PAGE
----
Right now the US economy is stuck in a vicious circle. Potential employers are not expanding production, so they are not hiring, because demand for their products and services is low. Demand for their products and services is low, because so many people are unemployed, and far too many of those that are do not make enough to support their families, let alone consume additional goods and services. So many people are unemployed and underemployed, because potential employers are not expanding production, so they are not hiring. Recovery demands more and better jobs.
In President Obama’s first term, the fiscal stimulus and the auto-industry rescue of 2009 created and preserved millions of jobs. But the stimulus ended years ago, replaced with temporary measures that have been insufficient to propel the economy forward. Health care reform in 2010 was a major step in the effort to support the middle class, but its broad effects will be felt only in the years and decades to come.
In recent years, the administration and Congress have been consumed with deficit reduction, which is antithetical to job creation because it curbs government spending when the economy is weak. Unless Mr. Obama can shift policy away from premature austerity and toward ways to bolster demand and foster investment, job growth will remain sluggish and unemployment high.
What has been missing for years is a forceful labor agenda — one that calls for more jobs, but also has as its goal rising wages coupled with robust hiring.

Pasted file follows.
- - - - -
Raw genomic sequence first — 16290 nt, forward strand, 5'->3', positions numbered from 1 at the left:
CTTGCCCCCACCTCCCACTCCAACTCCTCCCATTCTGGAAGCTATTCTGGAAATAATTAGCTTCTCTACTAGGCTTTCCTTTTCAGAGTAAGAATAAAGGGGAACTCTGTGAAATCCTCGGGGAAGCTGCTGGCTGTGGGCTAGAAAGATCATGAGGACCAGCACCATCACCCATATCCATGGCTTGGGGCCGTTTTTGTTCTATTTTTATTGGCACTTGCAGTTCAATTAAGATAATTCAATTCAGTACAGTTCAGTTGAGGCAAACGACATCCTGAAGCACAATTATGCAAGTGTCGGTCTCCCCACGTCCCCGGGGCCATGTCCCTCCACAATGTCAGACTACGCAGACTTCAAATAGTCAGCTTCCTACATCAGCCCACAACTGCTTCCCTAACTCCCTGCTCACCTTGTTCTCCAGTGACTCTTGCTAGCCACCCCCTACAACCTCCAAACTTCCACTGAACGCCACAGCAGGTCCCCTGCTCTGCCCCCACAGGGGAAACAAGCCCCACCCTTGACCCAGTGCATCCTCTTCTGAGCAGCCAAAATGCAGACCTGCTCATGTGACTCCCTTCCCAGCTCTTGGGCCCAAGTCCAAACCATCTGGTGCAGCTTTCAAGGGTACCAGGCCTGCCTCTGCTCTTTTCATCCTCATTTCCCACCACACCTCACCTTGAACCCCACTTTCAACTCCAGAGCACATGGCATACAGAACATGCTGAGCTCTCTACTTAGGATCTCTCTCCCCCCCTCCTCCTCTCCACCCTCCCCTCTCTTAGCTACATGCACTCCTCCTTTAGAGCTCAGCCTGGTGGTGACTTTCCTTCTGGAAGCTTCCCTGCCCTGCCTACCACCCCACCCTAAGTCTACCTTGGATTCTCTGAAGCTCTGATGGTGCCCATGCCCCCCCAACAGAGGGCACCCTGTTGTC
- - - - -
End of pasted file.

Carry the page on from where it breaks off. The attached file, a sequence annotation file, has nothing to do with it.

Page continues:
Mr. Obama can take an important step in that direction by placing his next labor secretary at the center of his economic team. The first-term labor secretary, Hilda Solis, was largely sidelined, a reflection of the administration’s focus on the recovery of Wall Street, not Main Street. Some of the names that have been floated for the job — including Jennifer Granholm, the former governor of Michigan — show that Mr. Obama is seeking someone of high stature, but any secretary’s ability to be a transformative force will depend on the president’s support… [emphasis added]
Inserted from <NY Times>
Photo credit: A Taxing Matter
Note the differences between recoveries from the great Republican Depression, and the Republican Recession. So fall all the income growth has gone to the super-rich while the rest of us are losing. That is why me need programs similar to those instituted by Roosevelt in the 1930s to get people working, give them money to spend, thus creating demand for more products and services to provide potential employers the incentive to increase production. That will, in turn, increase tax revenue for the government to eliminate the deficit.